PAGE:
Orissa Review June-July - 2007
Lord Jagannath - The Tribal Deity
Dina Krishna Joshi
Jagannath was originally worshipped as Neela
Madhab by a Savar king (tribal chief ) named
Viswavasu. Lord Nilamadhaba (formerly
worshipped as Kitung) appeared in a dream of
Indradyumna, the legendary king of Malawa, and
told him to bring back the Lord to "Malawa". Then
the King sent "Bidyapati" to trace out the deity
who was worshipped secretely in a dense forest
by Viswavasu. Vidyapati tried his best, but could
not locate the place. But at last, he managed to
marry Viswavasu's daughter Lalita. At repeated
request of Vidyapti, Viswavasu took his son-
in-law blind folded to a cave where Neelamadhab
was worshipped.
Vidyapati was very intelligent. He dropped
mustard seeds on the ground in the route. The
seeds germinated after a few days, which enabled
him to find out the cave later on. On hearing from
him, king Indradyumna proceeded immediately
to Odra desha ( Orissa ) on a pilgrimage to see
and worship the Deity. But, the deity had
disappeared. The king was disappointed .The
Deity was hidden in the sand. By seeing this,
Indradyumna made his mind that without having
a darshan of the deity he would not return to his
palace. Then he observed fast unto death at
Mount Neela. Then a celestial voice cried -
thou shalt see him.' Afterwards the king
performed a horse sacrifice and built a
The sacred temple of Lord Jagannath stands on
the hillock "Blue Mountain" in the heart of Puri. It
represents a lovely picturesque panorama of
great Orissan Architecture. It's a monument of
the 12th Century A.D. with all the richness and
novelty of the Kalingan style of architecture
known as "Sikhara', which is mainly predominant
in Eastern India. The temple of Jagannath Puri
was built by Ananta Barma Chodaganga Dev
during 12th century A.D. and was completed by
Ananga Bhima Dev, and this temple is one of the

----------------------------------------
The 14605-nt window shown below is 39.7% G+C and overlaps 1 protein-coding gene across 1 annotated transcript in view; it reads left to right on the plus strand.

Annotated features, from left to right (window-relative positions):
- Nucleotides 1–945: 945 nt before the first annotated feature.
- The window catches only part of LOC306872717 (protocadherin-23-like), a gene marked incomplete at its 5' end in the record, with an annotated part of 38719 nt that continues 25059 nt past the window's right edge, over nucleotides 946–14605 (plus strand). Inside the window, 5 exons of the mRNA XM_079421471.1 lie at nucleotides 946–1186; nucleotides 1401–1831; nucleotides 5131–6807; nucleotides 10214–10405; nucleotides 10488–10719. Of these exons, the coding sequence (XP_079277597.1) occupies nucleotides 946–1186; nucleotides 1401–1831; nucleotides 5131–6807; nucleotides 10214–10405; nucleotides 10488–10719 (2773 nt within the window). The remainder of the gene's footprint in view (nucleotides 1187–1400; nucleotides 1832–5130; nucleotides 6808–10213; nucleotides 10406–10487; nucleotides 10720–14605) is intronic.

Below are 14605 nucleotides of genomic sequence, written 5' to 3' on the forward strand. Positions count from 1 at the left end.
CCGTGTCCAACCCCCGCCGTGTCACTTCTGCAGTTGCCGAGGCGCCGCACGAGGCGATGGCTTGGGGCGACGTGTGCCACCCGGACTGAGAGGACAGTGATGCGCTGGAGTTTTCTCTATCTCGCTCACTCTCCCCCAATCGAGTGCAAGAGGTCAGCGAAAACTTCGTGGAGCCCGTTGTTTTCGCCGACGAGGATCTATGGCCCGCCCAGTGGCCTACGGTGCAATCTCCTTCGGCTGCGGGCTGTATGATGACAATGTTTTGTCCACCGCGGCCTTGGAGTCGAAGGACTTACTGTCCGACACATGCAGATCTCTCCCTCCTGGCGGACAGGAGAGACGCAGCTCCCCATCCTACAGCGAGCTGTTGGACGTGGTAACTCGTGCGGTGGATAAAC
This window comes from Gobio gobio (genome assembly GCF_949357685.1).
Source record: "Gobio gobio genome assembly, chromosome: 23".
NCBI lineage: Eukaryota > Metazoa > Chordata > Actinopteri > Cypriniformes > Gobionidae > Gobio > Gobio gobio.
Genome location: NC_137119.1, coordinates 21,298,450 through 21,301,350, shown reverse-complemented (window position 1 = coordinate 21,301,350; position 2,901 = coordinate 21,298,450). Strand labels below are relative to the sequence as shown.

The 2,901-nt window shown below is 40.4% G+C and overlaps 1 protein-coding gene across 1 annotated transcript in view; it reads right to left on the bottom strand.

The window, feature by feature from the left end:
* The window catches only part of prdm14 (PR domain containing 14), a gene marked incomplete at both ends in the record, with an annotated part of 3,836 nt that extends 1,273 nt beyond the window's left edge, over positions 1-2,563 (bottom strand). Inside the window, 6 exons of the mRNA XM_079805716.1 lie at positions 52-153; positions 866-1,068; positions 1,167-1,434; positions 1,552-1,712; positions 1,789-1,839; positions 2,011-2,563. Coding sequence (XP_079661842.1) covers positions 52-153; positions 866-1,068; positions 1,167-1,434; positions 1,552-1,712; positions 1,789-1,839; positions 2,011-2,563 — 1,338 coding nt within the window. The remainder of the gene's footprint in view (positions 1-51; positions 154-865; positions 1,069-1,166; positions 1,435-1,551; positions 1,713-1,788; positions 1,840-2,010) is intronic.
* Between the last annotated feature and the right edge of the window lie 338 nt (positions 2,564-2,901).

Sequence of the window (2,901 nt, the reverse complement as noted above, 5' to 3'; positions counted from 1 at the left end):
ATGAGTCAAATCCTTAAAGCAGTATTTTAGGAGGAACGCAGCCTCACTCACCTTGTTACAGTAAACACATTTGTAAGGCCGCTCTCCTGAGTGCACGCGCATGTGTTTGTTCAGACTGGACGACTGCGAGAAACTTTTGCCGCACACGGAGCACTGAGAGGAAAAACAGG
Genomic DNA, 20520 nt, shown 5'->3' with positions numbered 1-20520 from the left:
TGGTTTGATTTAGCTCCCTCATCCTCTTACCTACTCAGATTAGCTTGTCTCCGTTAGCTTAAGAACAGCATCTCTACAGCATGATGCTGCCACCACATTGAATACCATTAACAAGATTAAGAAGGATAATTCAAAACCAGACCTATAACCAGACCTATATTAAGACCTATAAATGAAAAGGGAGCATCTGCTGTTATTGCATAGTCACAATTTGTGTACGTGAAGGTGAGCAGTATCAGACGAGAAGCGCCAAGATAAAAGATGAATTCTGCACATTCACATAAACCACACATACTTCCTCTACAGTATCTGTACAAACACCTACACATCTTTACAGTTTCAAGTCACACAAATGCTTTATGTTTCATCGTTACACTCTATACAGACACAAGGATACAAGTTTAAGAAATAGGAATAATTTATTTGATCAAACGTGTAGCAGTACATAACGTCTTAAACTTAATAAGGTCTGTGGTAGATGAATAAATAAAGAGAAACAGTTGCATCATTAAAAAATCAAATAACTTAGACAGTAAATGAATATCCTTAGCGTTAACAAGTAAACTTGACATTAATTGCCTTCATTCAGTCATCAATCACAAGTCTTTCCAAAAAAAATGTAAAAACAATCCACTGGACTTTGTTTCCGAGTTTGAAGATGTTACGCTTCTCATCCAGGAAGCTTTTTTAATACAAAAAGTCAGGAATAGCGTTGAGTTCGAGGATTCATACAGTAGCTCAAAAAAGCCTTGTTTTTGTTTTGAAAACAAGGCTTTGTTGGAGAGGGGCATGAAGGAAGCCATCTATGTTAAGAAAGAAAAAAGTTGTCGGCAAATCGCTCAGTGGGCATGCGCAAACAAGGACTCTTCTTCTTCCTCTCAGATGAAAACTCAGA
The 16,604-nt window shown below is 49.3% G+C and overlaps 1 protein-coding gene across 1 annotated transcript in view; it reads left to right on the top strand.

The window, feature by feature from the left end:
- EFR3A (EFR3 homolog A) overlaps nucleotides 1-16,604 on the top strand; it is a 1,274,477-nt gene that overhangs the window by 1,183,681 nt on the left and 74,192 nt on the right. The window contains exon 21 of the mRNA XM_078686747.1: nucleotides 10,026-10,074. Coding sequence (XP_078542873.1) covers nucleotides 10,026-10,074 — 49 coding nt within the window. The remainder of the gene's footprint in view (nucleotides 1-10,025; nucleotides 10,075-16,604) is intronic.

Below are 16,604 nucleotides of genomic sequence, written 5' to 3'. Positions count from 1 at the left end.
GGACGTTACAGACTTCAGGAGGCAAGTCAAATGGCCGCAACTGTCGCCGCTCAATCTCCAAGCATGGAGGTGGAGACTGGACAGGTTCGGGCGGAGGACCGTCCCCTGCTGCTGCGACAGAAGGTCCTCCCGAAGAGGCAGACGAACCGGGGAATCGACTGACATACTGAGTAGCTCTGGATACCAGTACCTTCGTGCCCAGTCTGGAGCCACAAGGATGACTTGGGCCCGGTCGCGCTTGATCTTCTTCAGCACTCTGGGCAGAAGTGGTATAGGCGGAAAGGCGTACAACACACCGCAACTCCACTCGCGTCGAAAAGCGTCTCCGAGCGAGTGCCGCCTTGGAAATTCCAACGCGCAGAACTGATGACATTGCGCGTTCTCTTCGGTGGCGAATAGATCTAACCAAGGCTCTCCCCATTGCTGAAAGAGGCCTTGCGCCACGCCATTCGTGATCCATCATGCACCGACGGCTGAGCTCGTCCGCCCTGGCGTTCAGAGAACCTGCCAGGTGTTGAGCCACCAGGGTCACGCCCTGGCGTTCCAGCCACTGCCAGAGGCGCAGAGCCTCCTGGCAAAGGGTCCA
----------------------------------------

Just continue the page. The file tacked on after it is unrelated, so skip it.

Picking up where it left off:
tallest monuments in the country; height is about
65 metres i.e.214 feet 8 inches from the ground
level. It stands on an elevated platform of stone
measuring about 10 acres, which is located in the
heart of the town and presents an imposing sight.
The temple is bounded by two enclosures.The
inner enclosure is 400' x 278 'size and known as
Kurma Bedha. The outer enclosure is of 665' x
644' size with the height varying from 20 ' to 24'
and popularly known as Meghanad Prachir. The
temple has four gates at the eastern, southern,
western and northern midpoints of the Meghanad
Prachir. They are called Lions gate, Horse Gate,
Tiger Gate and the Elephant Gate.
Legends of the Lord
Legendary account as found in the
Skanda-Purana, Brahma Purana and other
Puranas and later works in Oriya state that Lord
Orissa Review June-July - 2007
like Sarala Das, Jagannath Das, Balaram Das,
Acthyunanda Das propagated the cult of
Jagannath. After the visit of Shri Chitanaya in
A.D. 1501 this cult of devotional love
predominated in Orissan religious life and
literature. Orissa came under the Muslims in 1586,
after which profound changes took place in the
social and religious life of the Oriya People, the
impact of which fell on the worship of Lord
Jagannath. Under the Maratha Rule, Orissa got
no patronage and religious peace, but the
institution of Jagannath flourished, because of the
zeal of the Maratha nobles. Not only architectural
additions were made by way construction of
"Meghananda Pachery of 20 feet height but an
all-round architectural and religious development
was made in this sacred Temple. Brahmachari
Gosain, a Maratha Saint who had political
influence got the dilapidated temple of Jagnnath
decorated with these relics. The famous work of
magnificient temple for Vishnu. Narasingha Murti
brought by Narada was installed in the temple.
During sleep, the king had a vision of Lord
Jagannath. Also an astral voice directed him to
receive the fragrant tree on the seashore and
make idols out of it. Accordingly the king got
the image of Lord Jagannath, Balabhadra,
Subhadra and Chakra Sudarshan made out of
the wood of the said tree and installed them in
the temple.
History of Jagannath cult
The Hindu devotee believes that Lord
Jagannath is eternal. Thus, we have two versions
of the origins. One is the popular legends based
on Puranas and Folklore. The other is the
statements of the scholars who have tried to
collate evidences from known history, archeology
and ancient literature to draw surmises about the
history and the origins. Eminent writers and poets
Orissa Review June-July - 2007
this saint was the removal of one Aruna Pillar from
Konark to the Singhadwar of Puri Temple where
it is found today.
Tribal Deity-Legendary and Historical Views
Although scholars differ on the origin and
evolution of lord Jagannath, all of them agree that
Lord Jagannath is basically a tribal deity from
legendary as well as from historical evidences.
According to some, this evolution has started with